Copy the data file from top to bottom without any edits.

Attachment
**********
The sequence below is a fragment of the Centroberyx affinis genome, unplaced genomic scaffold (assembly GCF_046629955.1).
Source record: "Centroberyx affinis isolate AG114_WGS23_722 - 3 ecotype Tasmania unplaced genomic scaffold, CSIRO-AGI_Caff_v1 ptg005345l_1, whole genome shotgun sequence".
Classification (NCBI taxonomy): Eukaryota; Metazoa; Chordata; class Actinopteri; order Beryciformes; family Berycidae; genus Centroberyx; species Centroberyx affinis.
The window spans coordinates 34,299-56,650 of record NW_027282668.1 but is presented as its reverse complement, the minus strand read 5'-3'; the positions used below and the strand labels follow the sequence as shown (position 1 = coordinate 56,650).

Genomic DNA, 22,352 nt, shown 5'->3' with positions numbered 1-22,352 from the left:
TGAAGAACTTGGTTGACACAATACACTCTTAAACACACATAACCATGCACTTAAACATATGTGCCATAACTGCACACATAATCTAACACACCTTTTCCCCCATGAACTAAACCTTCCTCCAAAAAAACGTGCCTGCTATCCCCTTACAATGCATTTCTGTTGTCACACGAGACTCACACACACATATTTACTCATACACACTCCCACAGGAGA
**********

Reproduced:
The sequence below is a fragment of the Centroberyx affinis genome, unplaced genomic scaffold (assembly GCF_046629955.1).
Source record: "Centroberyx affinis isolate AG114_WGS23_722 - 3 ecotype Tasmania unplaced genomic scaffold, CSIRO-AGI_Caff_v1 ptg005345l_1, whole genome shotgun sequence".
Classification (NCBI taxonomy): Eukaryota; Metazoa; Chordata; class Actinopteri; order Beryciformes; family Berycidae; genus Centroberyx; species Centroberyx affinis.
The window spans coordinates 34,299-56,650 of record NW_027282668.1 but is presented as its reverse complement, the minus strand read 5'-3'; the positions used below and the strand labels follow the sequence as shown (position 1 = coordinate 56,650).

Genomic DNA, 22,352 nt, shown 5'->3' with positions numbered 1-22,352 from the left:
TGAAGAACTTGGTTGACACAATACACTCTTAAACACACATAACCATGCACTTAAACATATGTGCCATAACTGCACACATAATCTAACACACCTTTTCCCCCATGAACTAAACCTTCCTCCAAAAAAACGTGCCTGCTATCCCCTTACAATGCATTTCTGTTGTCACACGAGACTCACACACACATATTTACTCATACACACTCCCACAGGAGA